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Animatronic Policeman - the Police Federation August 2003
In partnership with Gems Display Figures, now Gems Studio.

The animatronic policeman was created for the British Police Federation to interact with politicians at the Party Political Conferences of 2003. The figure sat on a bed in an iron barred prison cell on the Police Federation's stand and Politicians were invited in to read out questions from one of two scripts each with 14 questions and the animatronic policeman gave relevant replies explaining that there is so much paperwork that they don't have enough time to police.
The skin of the head was silicone, which allowed for realistic facial movements; and the controller, MP3 player and speakers were inside the body, so the figure was self contained needing only a mains power socket.

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Charles Kennedy, the Lib Dem Leader, was snapped inside a cell on the Police Federation stand at the party's conference in Brighton; - The SUN 25 September 2003.

The MP was let into the cell, sat on a chair in front of the figure and read out a series of questions from a script on a clipboard. There were two scripts, one regarding 'anti-social behaviour' and the other 'burglaries', each script had ten questions for the prisoner to which 'he' gave replies.

After answering scripted questions put by MPs the figure explained that there is so much paperwork that they don't have enough time to police and then pleaded guilty to the charge of not being able to carry out the duties the public want, the service they demand and the service 'he' wanted to give.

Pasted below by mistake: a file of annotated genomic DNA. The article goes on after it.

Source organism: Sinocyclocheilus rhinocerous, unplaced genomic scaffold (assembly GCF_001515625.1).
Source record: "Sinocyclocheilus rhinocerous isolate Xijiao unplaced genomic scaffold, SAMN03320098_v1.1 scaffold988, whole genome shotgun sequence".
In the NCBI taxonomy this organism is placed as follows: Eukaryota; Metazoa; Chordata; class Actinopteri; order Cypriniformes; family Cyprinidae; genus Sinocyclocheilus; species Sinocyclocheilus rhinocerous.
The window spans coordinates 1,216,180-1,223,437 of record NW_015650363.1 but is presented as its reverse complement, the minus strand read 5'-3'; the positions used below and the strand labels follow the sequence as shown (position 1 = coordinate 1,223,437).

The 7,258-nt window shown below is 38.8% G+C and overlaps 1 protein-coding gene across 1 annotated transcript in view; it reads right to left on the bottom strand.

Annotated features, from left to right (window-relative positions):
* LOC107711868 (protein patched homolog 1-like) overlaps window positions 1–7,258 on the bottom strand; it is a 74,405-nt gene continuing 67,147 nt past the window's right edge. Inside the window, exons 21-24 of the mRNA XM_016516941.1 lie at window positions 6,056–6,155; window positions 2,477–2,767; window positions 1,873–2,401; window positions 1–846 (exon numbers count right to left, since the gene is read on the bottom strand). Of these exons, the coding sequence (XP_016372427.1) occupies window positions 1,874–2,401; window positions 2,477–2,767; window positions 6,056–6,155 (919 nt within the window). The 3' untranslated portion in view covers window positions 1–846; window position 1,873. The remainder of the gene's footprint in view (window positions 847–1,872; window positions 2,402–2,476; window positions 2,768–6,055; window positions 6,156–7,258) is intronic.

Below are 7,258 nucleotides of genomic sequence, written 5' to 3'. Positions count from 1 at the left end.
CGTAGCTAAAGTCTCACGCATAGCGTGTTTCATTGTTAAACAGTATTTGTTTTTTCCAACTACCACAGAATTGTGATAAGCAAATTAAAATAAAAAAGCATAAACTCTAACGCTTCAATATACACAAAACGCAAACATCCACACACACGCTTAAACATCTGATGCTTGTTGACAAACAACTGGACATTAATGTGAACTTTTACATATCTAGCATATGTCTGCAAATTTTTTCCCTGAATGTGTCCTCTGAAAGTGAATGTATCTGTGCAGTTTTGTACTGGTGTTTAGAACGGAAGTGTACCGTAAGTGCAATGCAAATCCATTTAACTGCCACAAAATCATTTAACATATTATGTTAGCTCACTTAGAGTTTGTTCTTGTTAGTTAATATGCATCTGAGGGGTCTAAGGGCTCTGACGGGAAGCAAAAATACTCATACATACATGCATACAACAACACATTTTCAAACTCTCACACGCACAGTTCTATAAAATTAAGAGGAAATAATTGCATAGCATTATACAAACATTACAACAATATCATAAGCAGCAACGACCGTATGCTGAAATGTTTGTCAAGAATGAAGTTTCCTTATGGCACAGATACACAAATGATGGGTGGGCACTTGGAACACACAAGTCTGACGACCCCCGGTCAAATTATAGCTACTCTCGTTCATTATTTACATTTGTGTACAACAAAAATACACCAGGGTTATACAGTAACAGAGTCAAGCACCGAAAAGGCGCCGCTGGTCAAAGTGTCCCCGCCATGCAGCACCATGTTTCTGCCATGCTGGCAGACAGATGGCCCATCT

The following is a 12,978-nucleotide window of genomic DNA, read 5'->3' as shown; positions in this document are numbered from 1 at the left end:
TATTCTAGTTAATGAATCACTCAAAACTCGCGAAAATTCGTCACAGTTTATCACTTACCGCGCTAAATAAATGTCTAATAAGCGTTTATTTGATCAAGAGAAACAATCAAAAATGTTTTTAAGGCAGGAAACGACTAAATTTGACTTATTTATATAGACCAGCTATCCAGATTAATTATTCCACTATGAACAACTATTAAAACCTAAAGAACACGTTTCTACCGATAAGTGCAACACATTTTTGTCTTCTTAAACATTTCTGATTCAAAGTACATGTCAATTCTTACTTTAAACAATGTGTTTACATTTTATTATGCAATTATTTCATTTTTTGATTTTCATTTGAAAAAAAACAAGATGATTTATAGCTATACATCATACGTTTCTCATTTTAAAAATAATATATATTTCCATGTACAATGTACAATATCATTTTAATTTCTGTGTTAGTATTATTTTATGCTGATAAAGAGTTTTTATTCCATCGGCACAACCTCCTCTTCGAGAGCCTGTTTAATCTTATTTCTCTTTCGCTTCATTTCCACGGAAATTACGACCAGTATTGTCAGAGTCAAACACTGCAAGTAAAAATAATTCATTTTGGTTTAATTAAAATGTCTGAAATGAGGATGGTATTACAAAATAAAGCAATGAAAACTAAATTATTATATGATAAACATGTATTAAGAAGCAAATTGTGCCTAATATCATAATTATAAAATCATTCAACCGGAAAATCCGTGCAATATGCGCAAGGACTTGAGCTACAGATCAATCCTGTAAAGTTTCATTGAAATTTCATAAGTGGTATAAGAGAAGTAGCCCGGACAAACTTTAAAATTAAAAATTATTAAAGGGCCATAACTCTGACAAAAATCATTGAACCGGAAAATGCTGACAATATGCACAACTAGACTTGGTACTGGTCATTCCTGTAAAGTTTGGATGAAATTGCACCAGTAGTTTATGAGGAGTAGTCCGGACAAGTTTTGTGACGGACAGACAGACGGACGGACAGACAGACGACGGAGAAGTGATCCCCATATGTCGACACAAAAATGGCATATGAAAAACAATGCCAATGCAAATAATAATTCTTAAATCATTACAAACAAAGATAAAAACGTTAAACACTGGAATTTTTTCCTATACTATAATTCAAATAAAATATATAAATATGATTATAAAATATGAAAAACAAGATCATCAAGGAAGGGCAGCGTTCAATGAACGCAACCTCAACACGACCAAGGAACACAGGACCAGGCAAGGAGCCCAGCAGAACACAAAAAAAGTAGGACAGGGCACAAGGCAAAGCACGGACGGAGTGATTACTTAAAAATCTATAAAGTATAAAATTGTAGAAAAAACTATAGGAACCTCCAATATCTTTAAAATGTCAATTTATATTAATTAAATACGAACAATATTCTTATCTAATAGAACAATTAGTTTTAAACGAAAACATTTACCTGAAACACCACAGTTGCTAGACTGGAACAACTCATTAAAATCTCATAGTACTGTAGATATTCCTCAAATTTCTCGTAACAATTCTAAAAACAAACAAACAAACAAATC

The policeman was operated by a 'handler' hidden in the crowd who selected the desired answer to the question or, if the MP had asked a non scripted question, a generic non committal answer. Communication from the handler to the policeman was by an infra red link, the handler pressing the relevant button on an IR handset.

After answering the question the figure would return to 'reading' a 'red tape' document on his knee.

The movements of the figure during a reply were scripted and the figure taught by guiding it through the desired moves henceforth referred to as an Act.

In between replies the figure ran a personality program which caused it to move its head and eyes as if it were reading the 'red tape' and occasionally look up and around as if thinking.

When a reply was called for by the handler the software inserted the moves for the reply and blended the start and end transitions so there was no perceptible start or stop to the act, it also selected and played back the appropriate sound file.

The head of the figure could nod and turn, and had eyes which could scan right or left and a mouth which could open and close, all movements were proportional, and used four servo controlled electric motors.

The figure was self contained with the exception of a bass-speaker, which was too large for inclusion, and the IR-receiver which was mounted in a convenient position in the cell. The control computer, audio amplifier, MP3-player for the sound files, audio 'tweeter' speakers and the power supplies were all mounted in the figure. Three cables plugged into the figure, mains electricity, a cable to the bass-speaker, and a cable to the IR receiver.

The main control computer in the body was in charge of all functions of the figure including

A secondary microcontroller converted the MP3 sound file channel for the mouth into signals appropriate for the mouth servo.

Sound files were stored in MP3 format on Compact Flash cards to be replayed by the built in MP3 player.

The personality program ensured the pose of the figure at the start of any particular reply would always be different and so because of the blending, the movements for any particular reply would always be slightly different adding to the realism..

Similarly on any particular reply, because of slight variations in the time the MP3 signal was sampled and the filtering employed, the movement of the lips was always slightly different again adding to the realism.